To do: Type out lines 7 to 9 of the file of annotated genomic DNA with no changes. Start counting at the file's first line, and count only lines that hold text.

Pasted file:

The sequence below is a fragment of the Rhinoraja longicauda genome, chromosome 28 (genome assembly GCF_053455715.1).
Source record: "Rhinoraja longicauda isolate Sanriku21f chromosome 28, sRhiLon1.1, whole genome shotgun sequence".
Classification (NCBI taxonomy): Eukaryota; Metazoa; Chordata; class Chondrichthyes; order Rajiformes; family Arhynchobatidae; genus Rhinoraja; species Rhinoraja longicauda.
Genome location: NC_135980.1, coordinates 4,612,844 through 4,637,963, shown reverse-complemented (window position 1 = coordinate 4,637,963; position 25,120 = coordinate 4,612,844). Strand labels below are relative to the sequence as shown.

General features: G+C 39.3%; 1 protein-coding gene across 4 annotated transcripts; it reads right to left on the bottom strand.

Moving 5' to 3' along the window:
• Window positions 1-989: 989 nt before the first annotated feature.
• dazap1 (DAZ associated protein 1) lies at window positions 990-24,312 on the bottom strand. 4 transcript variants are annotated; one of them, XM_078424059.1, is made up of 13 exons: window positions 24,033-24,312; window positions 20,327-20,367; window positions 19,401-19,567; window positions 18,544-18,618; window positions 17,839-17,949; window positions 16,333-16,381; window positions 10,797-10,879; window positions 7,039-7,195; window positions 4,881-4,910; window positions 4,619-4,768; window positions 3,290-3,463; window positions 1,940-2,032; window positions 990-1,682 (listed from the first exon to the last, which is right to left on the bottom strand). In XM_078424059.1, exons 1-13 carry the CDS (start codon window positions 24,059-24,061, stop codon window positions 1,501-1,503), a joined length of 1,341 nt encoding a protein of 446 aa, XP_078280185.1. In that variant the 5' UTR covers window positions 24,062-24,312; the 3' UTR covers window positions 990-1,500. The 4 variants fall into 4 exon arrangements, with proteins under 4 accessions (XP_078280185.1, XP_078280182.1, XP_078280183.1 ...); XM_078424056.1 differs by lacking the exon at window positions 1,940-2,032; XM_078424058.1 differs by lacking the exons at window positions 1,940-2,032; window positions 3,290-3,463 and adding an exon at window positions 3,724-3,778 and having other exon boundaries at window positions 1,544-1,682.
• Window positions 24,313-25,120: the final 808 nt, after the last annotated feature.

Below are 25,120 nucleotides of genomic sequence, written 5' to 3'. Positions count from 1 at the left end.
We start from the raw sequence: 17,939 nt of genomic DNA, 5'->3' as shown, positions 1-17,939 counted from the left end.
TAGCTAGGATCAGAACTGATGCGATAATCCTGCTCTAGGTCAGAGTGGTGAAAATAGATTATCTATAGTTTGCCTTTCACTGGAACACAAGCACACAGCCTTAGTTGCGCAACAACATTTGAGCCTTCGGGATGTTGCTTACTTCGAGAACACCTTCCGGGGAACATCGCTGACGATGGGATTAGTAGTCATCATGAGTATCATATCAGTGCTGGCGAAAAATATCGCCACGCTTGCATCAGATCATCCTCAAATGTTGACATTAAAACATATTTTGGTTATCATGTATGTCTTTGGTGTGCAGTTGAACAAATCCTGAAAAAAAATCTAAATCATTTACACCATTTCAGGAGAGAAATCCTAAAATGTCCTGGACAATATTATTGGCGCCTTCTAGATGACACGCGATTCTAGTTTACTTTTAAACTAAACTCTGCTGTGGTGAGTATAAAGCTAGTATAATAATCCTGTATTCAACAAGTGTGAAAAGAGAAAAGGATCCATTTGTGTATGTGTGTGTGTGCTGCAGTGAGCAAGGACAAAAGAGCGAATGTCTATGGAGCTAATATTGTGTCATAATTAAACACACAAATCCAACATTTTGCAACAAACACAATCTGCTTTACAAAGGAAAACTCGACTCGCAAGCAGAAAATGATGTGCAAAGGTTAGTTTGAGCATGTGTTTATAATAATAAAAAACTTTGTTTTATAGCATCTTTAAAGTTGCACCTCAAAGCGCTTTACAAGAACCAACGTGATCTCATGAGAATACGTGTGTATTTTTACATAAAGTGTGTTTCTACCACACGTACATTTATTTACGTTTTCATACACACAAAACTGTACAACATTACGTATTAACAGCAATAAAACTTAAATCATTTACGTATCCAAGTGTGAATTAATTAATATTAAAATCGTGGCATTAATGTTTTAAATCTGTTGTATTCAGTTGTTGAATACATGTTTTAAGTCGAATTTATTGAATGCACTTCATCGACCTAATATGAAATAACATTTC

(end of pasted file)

• Window positions 1-989: 989 nt before the first annotated feature.
• dazap1 (DAZ associated protein 1) lies at window positions 990-24,312 on the bottom strand. 4 transcript variants are annotated; one of them, XM_078424059.1, is made up of 13 exons: window positions 24,033-24,312; window positions 20,327-20,367; window positions 19,401-19,567; window positions 18,544-18,618; window positions 17,839-17,949; window positions 16,333-16,381; window positions 10,797-10,879; window positions 7,039-7,195; window positions 4,881-4,910; window positions 4,619-4,768; window positions 3,290-3,463; window positions 1,940-2,032; window positions 990-1,682 (listed from the first exon to the last, which is right to left on the bottom strand). In XM_078424059.1, exons 1-13 carry the CDS (start codon window positions 24,059-24,061, stop codon window positions 1,501-1,503), a joined length of 1,341 nt encoding a protein of 446 aa, XP_078280185.1. In that variant the 5' UTR covers window positions 24,062-24,312; the 3' UTR covers window positions 990-1,500. The 4 variants fall into 4 exon arrangements, with proteins under 4 accessions (XP_078280185.1, XP_078280182.1, XP_078280183.1 ...); XM_078424056.1 differs by lacking the exon at window positions 1,940-2,032; XM_078424058.1 differs by lacking the exons at window positions 1,940-2,032; window positions 3,290-3,463 and adding an exon at window positions 3,724-3,778 and having other exon boundaries at window positions 1,544-1,682.
• Window positions 24,313-25,120: the final 808 nt, after the last annotated feature.